A tweet by Dawoodi Bohra Women for Religious Freedom (DBWRF), called “khafz” as it is also known, not harmful to children in video testimony of a mother.
“My daughters have also undergone khafz, and they’re growing up as perfectly as other children of their age. As a mother, I can never do anything to harm them.”
Despite the many complaints that the social media giant had received about the post, Twitter allowed the group to “promote” the post — a paid advertisement — enabling the enhancement of the reach of the tweet.
The message was made available to the timelines of users who do not follow the account or would seek such content out themselves, Breitbart reported.
"My daughters have also undergone khafz, and they're growing up as perfectly as other children of their age. As a mother, I can never do anything to harm them" says Arwa Sohangpurwala, Chartered Accountant, Kolkata.#FCisNotFGM#VoiceOfADawoodiBohraWoman pic.twitter.com/t2MIPAf2Zk
— DBWRF (@dbwrf) September 9, 2018
When alerted to the complaints, Twitter then said it was an “error”. A Twitter spokesman said in a statement it “was approved in error and the decision was immediately overturned by our teams”.
But although Twitter ended the promotion of FGM, the message has remained on the platform. In fact, the group’s Twitter account features many other videos trying to advance the cause of FGM with video testimonies from women and mothers.
Messages from the group advertise FGM as a “harmless religious practice,” with “no sexual intent whatsoever”. The practice is also linked to the notion of purity, “If FC [female circumcision] is banned then only men will be able to attain purity,” one claims.
Many of these mothers residing in the United Kingdom defended the practice as “religious freedom”.
“Does a circumcised man or woman look stranger than the rest? We all know the answer is no. I don’t understand what the fuss is all about,” said journalist Ruqaiyah Esmail, who lives in Britain.
In England, a new FGM case is reported every two hours, while this year, Wales opened its first clinic for victims of the procedure.
FGM has become so widespread in the United Kingdom that campaigns and initiatives to raise awareness have gained traction.
British authorities have routinely failed to prosecute those responsible for the practice, with some 5 391 recorded cases between 2016 and 2017 never prosecuted.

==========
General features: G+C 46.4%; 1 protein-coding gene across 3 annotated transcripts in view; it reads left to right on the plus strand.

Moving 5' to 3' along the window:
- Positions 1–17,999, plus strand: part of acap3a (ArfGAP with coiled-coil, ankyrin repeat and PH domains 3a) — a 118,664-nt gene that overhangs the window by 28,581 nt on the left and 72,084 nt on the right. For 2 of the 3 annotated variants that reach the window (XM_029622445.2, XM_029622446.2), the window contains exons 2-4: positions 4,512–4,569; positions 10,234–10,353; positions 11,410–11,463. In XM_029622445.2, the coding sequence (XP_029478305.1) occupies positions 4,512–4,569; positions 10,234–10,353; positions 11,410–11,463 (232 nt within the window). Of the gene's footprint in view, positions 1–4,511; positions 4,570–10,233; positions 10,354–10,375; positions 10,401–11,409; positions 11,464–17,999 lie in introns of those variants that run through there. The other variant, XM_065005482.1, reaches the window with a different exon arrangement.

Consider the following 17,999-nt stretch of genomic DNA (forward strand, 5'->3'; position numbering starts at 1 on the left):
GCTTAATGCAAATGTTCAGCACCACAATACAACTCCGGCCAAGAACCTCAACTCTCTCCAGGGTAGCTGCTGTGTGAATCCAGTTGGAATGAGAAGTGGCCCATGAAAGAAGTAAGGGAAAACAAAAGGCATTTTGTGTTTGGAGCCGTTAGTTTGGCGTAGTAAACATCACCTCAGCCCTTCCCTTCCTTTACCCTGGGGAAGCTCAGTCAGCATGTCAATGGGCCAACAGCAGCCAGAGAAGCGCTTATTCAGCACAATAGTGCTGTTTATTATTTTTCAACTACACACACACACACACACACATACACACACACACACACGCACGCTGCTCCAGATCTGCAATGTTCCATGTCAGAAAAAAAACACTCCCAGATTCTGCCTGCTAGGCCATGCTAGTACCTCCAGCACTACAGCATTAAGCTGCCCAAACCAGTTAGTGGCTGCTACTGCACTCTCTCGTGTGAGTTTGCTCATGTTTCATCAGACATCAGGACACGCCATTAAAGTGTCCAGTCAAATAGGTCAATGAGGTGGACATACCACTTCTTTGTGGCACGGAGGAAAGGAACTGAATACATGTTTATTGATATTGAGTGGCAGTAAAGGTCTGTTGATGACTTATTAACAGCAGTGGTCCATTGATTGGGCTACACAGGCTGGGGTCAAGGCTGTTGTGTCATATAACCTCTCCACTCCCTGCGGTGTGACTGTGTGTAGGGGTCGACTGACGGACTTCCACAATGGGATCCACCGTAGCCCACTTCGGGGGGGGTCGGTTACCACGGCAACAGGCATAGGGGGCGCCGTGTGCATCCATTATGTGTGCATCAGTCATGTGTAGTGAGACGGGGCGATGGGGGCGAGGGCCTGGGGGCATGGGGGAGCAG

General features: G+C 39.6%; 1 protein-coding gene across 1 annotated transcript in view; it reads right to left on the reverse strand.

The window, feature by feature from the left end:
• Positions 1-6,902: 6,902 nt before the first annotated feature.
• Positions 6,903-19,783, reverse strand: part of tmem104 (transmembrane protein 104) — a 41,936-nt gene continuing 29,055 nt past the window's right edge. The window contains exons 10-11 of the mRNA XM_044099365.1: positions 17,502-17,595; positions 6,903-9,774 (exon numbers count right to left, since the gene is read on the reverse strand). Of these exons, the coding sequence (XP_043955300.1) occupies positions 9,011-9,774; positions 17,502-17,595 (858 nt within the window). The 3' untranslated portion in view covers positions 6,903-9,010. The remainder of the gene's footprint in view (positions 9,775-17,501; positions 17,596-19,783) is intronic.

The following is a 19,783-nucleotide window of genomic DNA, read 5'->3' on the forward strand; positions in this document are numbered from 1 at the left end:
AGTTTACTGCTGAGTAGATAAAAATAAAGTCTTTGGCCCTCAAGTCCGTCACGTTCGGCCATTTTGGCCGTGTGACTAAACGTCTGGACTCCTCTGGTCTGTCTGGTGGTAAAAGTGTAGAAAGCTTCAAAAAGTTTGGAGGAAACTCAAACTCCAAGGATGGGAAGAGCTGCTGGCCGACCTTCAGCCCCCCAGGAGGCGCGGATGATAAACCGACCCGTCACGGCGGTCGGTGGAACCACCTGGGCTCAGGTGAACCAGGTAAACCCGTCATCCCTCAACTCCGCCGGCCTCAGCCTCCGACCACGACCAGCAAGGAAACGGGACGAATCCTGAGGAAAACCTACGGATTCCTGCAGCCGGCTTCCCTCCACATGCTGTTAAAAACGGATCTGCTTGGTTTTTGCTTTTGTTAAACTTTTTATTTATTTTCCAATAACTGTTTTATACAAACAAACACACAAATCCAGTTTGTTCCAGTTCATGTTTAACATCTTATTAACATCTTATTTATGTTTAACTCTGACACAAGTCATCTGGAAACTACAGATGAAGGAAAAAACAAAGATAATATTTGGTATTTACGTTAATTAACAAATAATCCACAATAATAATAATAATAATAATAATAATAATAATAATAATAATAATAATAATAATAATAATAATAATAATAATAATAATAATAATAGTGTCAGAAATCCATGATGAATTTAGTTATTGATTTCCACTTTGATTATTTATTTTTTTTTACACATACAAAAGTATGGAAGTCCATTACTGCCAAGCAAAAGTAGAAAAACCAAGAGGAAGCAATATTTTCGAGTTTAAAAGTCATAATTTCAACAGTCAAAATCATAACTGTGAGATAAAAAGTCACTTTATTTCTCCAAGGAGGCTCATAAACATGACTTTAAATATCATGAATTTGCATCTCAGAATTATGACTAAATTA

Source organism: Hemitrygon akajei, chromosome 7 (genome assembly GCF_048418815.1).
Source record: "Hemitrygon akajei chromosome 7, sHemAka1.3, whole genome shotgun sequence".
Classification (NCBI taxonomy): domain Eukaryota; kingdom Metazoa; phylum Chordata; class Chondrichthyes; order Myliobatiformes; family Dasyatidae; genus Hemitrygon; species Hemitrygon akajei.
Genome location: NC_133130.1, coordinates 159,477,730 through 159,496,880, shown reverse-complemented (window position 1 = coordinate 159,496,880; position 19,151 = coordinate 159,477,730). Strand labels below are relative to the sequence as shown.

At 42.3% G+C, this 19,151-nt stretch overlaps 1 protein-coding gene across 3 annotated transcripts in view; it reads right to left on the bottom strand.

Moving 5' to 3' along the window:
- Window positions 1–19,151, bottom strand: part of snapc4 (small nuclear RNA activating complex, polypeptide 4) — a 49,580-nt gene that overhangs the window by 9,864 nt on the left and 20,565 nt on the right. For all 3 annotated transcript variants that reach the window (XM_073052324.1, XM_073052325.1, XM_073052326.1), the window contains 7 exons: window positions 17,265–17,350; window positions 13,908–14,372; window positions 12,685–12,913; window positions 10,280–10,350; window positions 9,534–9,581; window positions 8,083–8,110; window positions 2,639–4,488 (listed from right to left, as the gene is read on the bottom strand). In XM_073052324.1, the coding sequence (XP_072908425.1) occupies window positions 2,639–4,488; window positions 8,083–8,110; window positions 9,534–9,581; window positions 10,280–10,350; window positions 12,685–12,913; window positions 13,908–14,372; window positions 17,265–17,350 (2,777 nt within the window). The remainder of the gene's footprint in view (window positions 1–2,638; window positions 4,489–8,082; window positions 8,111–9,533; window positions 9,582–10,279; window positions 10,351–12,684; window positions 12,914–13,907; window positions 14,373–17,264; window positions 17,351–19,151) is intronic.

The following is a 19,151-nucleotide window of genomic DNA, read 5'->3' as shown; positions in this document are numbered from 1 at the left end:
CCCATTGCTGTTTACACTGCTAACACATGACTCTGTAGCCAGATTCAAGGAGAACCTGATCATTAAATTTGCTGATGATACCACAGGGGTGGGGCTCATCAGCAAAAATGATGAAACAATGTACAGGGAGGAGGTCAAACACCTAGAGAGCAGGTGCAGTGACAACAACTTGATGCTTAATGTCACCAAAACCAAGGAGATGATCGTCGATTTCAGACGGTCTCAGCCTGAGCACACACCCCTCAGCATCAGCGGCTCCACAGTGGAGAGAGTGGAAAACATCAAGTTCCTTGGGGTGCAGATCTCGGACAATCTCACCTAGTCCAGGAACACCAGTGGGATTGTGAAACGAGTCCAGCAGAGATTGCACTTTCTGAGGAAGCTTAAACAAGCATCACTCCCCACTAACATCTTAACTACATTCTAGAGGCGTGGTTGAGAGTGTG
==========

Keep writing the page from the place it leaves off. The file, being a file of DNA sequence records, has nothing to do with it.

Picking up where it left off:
Strangely, support of FGM was promoted on Twitter, while posts from conservative users have been blocked.
The Daily Wire reported that James O’Keefe’s Project Veritas filmed Twitter employees admitting to censoring conservative accounts, including banning them from the network because they do not agree with their political views
In the US Twitter has blocked Republican lawmakers from promoting a campaign advertisement which highlighted the sale of aborted baby parts. In August, Twitter even blocked a congressional campaign video from Republican candidate Elizabeth Heng because she described her parents’ escape from Cambodian communist atrocities.
The American president has meanwhile waded into the persistent censorship against conservatives:
Twitter “SHADOW BANNING” prominent Republicans. Not good. We will look into this discriminatory and illegal practice at once! Many complaints.
— Donald J. Trump (@realDonaldTrump) July 26, 2018
Twitter employs “content review agents” whose job is to review content that has been flagged as harmful, offensive, or in violation of Twitter policy, and to ban such messages.
Many conservatives have found their accounts limited for “violations”, while equally strident liberals and Islamists do not appear to have the same problem.
“Tweets from a shadow-banned user still appear to their followers, but don’t show up in search results, or anywhere else on Twitter,” O’Keefe explained.
“Although Twitter presents itself as politically neutral, its culture behind closed doors is one of blatant censorship, systematic bias, and political targeting,” he added.
Olinda Hassan, a Policy Manager for Twitter Trust & Safety, is a Muslim herself. She is responsible for Twitter’s rules and regulations. Hassan is quite clear on how the tech giant operates: “We’re trying to get the shitty people not to show up. It’s a product thing we’re working on.”